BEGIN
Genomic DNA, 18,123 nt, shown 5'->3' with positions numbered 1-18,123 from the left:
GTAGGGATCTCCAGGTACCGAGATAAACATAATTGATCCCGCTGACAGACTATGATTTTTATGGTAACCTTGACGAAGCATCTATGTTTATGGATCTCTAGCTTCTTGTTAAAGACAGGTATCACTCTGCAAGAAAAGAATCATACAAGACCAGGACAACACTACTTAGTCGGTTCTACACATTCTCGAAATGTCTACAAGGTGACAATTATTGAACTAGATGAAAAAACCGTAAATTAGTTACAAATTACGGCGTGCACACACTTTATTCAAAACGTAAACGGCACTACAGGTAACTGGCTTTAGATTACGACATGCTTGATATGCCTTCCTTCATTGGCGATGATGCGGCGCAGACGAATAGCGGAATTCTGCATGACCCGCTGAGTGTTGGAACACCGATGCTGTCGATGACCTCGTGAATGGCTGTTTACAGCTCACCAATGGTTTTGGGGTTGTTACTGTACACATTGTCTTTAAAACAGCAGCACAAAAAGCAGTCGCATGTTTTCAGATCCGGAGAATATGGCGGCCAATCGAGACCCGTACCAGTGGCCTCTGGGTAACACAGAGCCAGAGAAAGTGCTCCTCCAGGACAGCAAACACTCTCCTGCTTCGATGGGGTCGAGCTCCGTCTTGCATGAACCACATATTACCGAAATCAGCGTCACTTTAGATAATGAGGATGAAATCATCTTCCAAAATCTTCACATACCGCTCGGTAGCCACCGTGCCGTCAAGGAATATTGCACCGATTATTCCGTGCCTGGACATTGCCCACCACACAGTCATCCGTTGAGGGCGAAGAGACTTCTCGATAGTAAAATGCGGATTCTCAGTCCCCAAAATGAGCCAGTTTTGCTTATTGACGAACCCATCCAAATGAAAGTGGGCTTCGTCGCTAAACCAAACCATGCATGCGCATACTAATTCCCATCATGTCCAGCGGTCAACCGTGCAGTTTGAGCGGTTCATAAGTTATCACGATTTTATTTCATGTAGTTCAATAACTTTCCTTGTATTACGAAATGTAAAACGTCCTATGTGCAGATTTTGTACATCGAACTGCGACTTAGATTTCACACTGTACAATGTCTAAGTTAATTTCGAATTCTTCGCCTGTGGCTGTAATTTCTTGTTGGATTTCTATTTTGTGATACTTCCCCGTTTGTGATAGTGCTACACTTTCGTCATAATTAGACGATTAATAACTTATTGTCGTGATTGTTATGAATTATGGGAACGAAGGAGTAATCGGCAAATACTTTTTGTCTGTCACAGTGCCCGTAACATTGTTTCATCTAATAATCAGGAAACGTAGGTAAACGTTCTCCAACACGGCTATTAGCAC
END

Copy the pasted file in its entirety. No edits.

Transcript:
Genomic DNA, 18,123 nt, shown 5'->3' with positions numbered 1-18,123 from the left:
GTAGGGATCTCCAGGTACCGAGATAAACATAATTGATCCCGCTGACAGACTATGATTTTTATGGTAACCTTGACGAAGCATCTATGTTTATGGATCTCTAGCTTCTTGTTAAAGACAGGTATCACTCTGCAAGAAAAGAATCATACAAGACCAGGACAACACTACTTAGTCGGTTCTACACATTCTCGAAATGTCTACAAGGTGACAATTATTGAACTAGATGAAAAAACCGTAAATTAGTTACAAATTACGGCGTGCACACACTTTATTCAAAACGTAAACGGCACTACAGGTAACTGGCTTTAGATTACGACATGCTTGATATGCCTTCCTTCATTGGCGATGATGCGGCGCAGACGAATAGCGGAATTCTGCATGACCCGCTGAGTGTTGGAACACCGATGCTGTCGATGACCTCGTGAATGGCTGTTTACAGCTCACCAATGGTTTTGGGGTTGTTACTGTACACATTGTCTTTAAAACAGCAGCACAAAAAGCAGTCGCATGTTTTCAGATCCGGAGAATATGGCGGCCAATCGAGACCCGTACCAGTGGCCTCTGGGTAACACAGAGCCAGAGAAAGTGCTCCTCCAGGACAGCAAACACTCTCCTGCTTCGATGGGGTCGAGCTCCGTCTTGCATGAACCACATATTACCGAAATCAGCGTCACTTTAGATAATGAGGATGAAATCATCTTCCAAAATCTTCACATACCGCTCGGTAGCCACCGTGCCGTCAAGGAATATTGCACCGATTATTCCGTGCCTGGACATTGCCCACCACACAGTCATCCGTTGAGGGCGAAGAGACTTCTCGATAGTAAAATGCGGATTCTCAGTCCCCAAAATGAGCCAGTTTTGCTTATTGACGAACCCATCCAAATGAAAGTGGGCTTCGTCGCTAAACCAAACCATGCATGCGCATACTAATTCCCATCATGTCCAGCGGTCAACCGTGCAGTTTGAGCGGTTCATAAGTTATCACGATTTTATTTCATGTAGTTCAATAACTTTCCTTGTATTACGAAATGTAAAACGTCCTATGTGCAGATTTTGTACATCGAACTGCGACTTAGATTTCACACTGTACAATGTCTAAGTTAATTTCGAATTCTTCGCCTGTGGCTGTAATTTCTTGTTGGATTTCTATTTTGTGATACTTCCCCGTTTGTGATAGTGCTACACTTTCGTCATAATTAGACGATTAATAACTTATTGTCGTGATTGTTATGAATTATGGGAACGAAGGAGTAATCGGCAAATACTTTTTGTCTGTCACAGTGCCCGTAACATTGTTTCATCTAATAATCAGGAAACGTAGGTAAACGTTCTCCAACACGGCTATTAGCAC